Correction Insulin

Dear Dani, Grace and Jude,

Note: This page is advice for Grace, Jude and John. For any other reader, it’s information only. No therapeutic relationship is formed – read this.

How do you calculate a fast-acting insulin correction dose to bring glucose back into target?

To do this, three things are needed:

  1. Target glucose level to correct down to. 5.5mmol/L (100mg/dL) is a good place to start.
  2. A correction factor. This tells you how much 1 unit of fast-acting insulin drops the glucose by in mmol/L (mg/dL). For example, 1u:3.0 (1u:54mg/dL)
  3. Current glucose level.

Your diabetes team will give you a correction factor for the different times of the day. The same principle of insulin sensitivity based on fitness and time of day we discussed for carb ratios apply.

Mine are currently:

Breakfast: 1u:3.0 (1u:54)

Lunch: 1u:4.0 (1u:72)

Evening meal: 1u:3.5 (1u:63)

Let’s say my glucose level is 11.0mmol/L (200mg/dL) and I want to correct it down to target. The formula:

(Current glucose level – target glucose level) / correction factor = Fast-acting correction insulin units

Let’s do the Breakfast example.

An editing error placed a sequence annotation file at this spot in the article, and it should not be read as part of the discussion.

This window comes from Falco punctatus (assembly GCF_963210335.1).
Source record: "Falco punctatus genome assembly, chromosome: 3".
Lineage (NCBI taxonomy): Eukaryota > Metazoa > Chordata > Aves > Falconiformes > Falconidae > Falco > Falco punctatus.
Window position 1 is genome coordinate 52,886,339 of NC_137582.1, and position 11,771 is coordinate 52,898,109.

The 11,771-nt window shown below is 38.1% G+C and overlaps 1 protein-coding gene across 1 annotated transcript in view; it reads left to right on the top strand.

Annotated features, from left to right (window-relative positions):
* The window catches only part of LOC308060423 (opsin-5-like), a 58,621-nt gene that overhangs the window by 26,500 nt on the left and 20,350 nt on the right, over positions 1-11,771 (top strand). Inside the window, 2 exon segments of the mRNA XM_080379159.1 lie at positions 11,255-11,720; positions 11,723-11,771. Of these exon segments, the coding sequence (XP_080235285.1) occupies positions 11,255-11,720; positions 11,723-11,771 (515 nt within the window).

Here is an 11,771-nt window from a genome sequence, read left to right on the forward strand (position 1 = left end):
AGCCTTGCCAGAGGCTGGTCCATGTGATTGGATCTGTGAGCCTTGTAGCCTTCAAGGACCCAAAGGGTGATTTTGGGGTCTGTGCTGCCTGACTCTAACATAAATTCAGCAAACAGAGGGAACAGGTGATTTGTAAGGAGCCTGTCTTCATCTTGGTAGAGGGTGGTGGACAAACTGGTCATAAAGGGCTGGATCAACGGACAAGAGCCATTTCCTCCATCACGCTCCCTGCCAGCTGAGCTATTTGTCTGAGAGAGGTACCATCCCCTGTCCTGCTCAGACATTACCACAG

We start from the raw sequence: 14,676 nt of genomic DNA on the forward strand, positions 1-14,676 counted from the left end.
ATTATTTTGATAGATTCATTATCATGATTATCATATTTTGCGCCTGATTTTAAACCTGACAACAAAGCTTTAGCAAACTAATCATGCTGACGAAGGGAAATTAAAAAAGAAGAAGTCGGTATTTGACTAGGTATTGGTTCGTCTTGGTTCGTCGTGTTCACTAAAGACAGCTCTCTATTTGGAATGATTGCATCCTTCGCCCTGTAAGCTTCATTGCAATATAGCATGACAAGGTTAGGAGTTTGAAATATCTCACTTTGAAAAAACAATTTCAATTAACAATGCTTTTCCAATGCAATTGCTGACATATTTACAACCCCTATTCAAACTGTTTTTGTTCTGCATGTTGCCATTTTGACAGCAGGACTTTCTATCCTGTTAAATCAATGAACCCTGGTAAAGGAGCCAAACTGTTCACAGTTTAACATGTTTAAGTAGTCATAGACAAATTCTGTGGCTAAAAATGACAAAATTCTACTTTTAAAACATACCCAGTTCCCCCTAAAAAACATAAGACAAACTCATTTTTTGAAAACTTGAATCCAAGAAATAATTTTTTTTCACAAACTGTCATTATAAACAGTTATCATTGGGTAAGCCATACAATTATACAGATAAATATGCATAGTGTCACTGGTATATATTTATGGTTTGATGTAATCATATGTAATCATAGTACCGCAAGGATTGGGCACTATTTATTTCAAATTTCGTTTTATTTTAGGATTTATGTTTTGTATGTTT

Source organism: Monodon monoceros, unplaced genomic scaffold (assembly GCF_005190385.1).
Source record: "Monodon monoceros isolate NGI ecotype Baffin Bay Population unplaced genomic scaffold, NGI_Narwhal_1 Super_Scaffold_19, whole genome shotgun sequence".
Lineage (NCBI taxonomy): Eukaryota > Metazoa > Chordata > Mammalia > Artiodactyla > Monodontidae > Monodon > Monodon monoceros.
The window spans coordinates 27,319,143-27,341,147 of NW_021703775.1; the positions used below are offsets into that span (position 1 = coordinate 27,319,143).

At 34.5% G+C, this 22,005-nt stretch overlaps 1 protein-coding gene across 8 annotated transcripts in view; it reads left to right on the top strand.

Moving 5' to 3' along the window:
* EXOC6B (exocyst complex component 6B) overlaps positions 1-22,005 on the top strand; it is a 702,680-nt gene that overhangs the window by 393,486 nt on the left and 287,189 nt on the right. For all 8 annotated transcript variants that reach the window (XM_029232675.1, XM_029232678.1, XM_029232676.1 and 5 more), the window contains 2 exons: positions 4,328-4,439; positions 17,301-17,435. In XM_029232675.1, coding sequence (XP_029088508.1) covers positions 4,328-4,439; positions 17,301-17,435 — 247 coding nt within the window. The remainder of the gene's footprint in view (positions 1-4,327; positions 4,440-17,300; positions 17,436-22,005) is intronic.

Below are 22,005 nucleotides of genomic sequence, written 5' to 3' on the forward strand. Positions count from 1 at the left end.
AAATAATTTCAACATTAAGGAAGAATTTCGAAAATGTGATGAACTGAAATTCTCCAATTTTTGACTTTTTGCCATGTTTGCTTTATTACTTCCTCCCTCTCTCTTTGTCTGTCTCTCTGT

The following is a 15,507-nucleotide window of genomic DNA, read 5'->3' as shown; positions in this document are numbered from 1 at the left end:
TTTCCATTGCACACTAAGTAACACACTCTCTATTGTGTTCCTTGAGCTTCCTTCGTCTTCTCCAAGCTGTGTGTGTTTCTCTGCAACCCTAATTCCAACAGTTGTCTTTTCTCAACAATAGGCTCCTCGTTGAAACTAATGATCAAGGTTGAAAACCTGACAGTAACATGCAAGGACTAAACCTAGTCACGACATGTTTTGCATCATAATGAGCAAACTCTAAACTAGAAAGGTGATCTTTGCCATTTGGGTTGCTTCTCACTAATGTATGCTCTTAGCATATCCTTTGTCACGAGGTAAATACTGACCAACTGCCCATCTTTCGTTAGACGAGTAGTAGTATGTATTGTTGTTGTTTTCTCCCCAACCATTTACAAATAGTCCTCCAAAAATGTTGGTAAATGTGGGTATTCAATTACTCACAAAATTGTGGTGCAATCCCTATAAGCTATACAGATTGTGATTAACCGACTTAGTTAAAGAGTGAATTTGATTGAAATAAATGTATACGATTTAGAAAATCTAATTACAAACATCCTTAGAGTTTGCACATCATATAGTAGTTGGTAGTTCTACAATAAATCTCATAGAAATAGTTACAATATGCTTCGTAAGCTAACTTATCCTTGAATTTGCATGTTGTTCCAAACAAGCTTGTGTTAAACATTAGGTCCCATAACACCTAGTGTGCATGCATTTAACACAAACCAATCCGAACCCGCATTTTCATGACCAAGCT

Breakfast mmol/L: (11.0 – 5.5) / 3.0 = 1.8 units

Breakfast mg/dL (200 – 100) / 54 = 1.8 units

This graphic shows how long it would take to get down to 5.5mmol/L (100mg/dL) using 1.8 units of fast-acting insulin calculated.

Three hours to get into target (less than 10.0mmol/L or 180mg/dL) and four hours to get to 5.5mmol/L (100mg/dL)

Fast-acting, really?

What do you think I would be tempted to do an hour and a half after correcting when the glucose had not budged from 11.0mmol/L (200mg/dL)?

That’s right, whack in another correction of 1.8 units.

What will happen then?

The insulin will pile up and send my glucose level plummeting down about two hours later. What is known as “stacking insulin”.

The only way to avert a hypo disaster is to smash in a lot more carbs and overshoot. This is what’s known as the glucose rollercoaster!

It’s not a fun ride.

In fact, that’s exactly what I did on Christmas day 2018, but more on that when we get to Dynamic Glucose Management.

Dani, you are probably thinking there must be a better way to drop the glucose between meals. A strategy that works quicker than the ironically named fast-acting insulin. Ideally, something that works in half an hour, not four hours!

Indeed there is.

Next step? Activity and Exercise

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